This story was written by Sarah Hansen and first appeared on news.umbc.edu
UMBC professors Kevin Sowers and Upal Ghosh have advanced a new technique to eliminate PCBs—one of the most persistent, pervasive, and dangerous chemical pollutants found in waterway sediments. Their innovative, environmentally-friendly approach, published in Environmental Science and Technology, resulted in reducing PCBs by over 50 percent in treated areas.
Sowers, a professor of marine biotechnology, and Ghosh, a professor of chemical, biochemical, and environmental engineering, had been working on PCB removal separately for years. Only recently did they realize their separate efforts could be combined to create a new, more-effective way to get rid of dangerous PCBs, even in ecologically sensitive or hard-to-reach areas, such as around piers and in fragile wetlands. Sowers and Ghosh have now formed a company, Rembac Environmental, to help bring their process to more areas that need PCB remediation.
From required to “remove it!”
PCBs were used extensively as fire retardants—and even required in some products—until they were banned in the U.S. in 1979 because of findings suggesting they might be neurotoxic, disrupt animals’ endocrine systems, and possibly cause cancer. Despite the fact that the ban has been in place for decades, PCBs still persist in sediments around the country, including in Chesapeake Bay. In the Mid-Atlantic, PCBs are the second most common reason for public advisories against consuming fish, just behind mercury.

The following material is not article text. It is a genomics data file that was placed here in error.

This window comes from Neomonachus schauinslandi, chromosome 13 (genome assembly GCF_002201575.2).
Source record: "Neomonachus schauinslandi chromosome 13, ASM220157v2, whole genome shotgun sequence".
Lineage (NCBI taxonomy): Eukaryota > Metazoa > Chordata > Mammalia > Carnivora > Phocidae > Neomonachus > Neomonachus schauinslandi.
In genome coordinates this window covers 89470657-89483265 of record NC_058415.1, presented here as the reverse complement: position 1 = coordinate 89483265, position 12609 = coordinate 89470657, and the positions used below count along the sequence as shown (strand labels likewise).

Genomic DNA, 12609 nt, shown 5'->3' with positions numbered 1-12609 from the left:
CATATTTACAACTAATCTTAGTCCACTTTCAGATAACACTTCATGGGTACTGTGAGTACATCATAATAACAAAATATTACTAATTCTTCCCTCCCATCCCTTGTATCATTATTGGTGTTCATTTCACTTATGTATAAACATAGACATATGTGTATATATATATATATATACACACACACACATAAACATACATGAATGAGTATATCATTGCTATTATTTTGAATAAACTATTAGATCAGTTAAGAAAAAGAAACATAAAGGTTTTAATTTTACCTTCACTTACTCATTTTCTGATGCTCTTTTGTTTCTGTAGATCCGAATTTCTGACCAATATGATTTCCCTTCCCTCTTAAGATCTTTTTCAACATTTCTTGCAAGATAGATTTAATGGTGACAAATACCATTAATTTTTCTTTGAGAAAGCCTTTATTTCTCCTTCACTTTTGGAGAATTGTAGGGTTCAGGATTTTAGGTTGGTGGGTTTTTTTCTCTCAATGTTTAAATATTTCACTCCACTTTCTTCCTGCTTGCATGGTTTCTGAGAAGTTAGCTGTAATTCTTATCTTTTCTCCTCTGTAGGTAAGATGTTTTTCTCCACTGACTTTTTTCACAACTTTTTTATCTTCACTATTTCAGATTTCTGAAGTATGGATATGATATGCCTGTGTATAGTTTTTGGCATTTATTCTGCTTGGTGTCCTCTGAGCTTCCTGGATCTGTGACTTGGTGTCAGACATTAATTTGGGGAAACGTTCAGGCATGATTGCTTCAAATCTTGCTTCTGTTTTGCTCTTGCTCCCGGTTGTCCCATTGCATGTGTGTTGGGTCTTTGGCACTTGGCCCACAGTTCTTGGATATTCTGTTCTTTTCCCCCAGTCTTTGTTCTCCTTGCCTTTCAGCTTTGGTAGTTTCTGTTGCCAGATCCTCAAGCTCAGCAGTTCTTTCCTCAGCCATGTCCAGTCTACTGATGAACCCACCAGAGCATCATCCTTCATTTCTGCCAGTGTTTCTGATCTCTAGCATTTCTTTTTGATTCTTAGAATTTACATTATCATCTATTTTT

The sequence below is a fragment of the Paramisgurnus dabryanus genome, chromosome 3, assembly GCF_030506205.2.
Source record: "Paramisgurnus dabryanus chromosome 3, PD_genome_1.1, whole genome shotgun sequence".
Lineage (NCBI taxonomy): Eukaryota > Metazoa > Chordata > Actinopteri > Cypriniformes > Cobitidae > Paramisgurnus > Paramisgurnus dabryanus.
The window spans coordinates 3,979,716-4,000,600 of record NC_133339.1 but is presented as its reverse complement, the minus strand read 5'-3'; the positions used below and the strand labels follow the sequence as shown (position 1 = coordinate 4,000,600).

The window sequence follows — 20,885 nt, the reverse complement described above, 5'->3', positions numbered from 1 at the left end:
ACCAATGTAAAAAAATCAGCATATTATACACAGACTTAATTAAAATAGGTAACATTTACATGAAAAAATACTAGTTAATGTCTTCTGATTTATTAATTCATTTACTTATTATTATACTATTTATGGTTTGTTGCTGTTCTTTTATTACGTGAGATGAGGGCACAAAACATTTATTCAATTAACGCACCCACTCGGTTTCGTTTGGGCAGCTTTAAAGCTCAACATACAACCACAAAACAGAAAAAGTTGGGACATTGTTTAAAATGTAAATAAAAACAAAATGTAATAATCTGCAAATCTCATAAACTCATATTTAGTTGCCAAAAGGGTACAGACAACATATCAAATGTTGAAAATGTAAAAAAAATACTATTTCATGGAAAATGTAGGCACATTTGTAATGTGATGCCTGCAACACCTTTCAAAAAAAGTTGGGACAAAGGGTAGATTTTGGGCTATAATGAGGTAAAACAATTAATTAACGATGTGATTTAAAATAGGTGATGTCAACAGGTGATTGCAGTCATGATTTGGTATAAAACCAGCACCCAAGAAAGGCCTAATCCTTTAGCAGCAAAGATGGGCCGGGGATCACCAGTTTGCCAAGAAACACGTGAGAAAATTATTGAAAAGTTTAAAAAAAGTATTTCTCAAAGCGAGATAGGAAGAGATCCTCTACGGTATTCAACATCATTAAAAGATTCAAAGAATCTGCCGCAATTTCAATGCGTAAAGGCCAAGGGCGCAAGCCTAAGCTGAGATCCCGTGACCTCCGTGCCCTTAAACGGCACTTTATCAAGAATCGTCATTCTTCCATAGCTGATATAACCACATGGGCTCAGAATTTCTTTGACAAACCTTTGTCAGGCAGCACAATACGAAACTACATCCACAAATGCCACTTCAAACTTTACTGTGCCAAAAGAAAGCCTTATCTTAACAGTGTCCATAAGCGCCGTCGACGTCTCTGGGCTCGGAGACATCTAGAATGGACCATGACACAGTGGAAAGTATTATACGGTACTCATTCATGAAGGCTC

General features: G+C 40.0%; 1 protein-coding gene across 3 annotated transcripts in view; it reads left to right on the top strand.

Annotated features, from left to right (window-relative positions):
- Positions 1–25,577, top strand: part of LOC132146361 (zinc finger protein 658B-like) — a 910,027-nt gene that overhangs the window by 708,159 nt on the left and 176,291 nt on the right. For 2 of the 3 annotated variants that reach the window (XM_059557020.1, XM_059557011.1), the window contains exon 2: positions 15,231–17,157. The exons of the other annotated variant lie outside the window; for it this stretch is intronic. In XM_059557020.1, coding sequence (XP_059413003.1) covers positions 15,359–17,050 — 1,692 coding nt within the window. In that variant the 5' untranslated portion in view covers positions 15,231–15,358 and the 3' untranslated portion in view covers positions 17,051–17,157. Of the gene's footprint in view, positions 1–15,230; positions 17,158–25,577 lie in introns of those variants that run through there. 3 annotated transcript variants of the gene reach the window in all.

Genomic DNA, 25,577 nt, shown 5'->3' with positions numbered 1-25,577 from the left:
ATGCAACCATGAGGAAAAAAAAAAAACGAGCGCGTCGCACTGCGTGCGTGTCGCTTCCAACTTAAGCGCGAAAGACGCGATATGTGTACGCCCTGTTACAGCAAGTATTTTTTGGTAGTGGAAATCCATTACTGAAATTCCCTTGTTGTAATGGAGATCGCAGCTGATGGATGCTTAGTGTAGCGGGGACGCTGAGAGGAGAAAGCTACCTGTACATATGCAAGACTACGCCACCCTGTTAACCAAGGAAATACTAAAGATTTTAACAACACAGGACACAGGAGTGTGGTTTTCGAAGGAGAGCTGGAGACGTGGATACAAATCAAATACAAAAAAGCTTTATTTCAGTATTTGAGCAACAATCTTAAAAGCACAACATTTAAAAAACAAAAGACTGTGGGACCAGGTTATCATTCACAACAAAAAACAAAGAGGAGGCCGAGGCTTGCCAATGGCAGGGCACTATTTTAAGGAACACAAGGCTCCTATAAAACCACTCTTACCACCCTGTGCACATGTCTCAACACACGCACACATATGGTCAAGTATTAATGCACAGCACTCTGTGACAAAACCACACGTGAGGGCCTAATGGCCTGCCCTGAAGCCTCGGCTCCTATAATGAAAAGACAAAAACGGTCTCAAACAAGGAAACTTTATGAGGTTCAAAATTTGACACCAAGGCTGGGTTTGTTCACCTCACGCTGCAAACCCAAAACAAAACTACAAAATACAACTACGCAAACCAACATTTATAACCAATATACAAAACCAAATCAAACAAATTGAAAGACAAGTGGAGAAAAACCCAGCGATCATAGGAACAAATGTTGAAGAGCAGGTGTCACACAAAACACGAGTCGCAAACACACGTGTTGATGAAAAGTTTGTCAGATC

“If they were to be left alone, PCBs would be in the sediments for decades, and depending on the level it could be a century,” says Sowers. “They’re very stable,” he adds. “That was their selling point.”
The best techniques to deal with PCBs are dredging, which physically removes the PCBs from the area (along with loads of sediment), and capping, which involves piling gravel on top of the sediment to keep the PCBs from interacting with aquatic life above. While each method has its place in the fight against PCB contamination, both are extremely costly, cannot be deployed in ecologically sensitive areas, and are not always effective.
People have tried for decades to develop and sell methods to remove PCBs from sediments biologically. Microorganisms that can break down PCBs occur naturally in sediment, and most efforts have focused on encouraging their populations to grow by adding cocktails of nutrients. None of those prior efforts worked especially well, and Sowers remembers hearing repeatedly that biological removal of PCBs was impossible, but he wasn’t quite ready to give up on the idea.
Never give up
“The technology itself started in the 1980s,” Sowers says, when officials were trying to show that naturally-occurring microbes alone could take care of PCBs in the Hudson River. The effort was not successful, because scientists couldn’t identify the specific microbes doing the work. In the mid-1990s, Sowers and another collaborator, Hal May at the Medical University of South Carolina, identified the species, and soon after that, they developed a method for growing them in the lab without sediment.
“Once we could isolate them, we could study them. We learned enough about them to scale them up and inject them back into sediment,” he says. And finally, about nine years ago, “We found that if we added them in high numbers, we could get rid of the PCBs.” Bingo.
Upal Ghosh (left) and Kevin Sowers in Sowers’s lab at the Institute of Marine and Environmental Technology. Photo by Marlayna Demond ’11 for UMBC.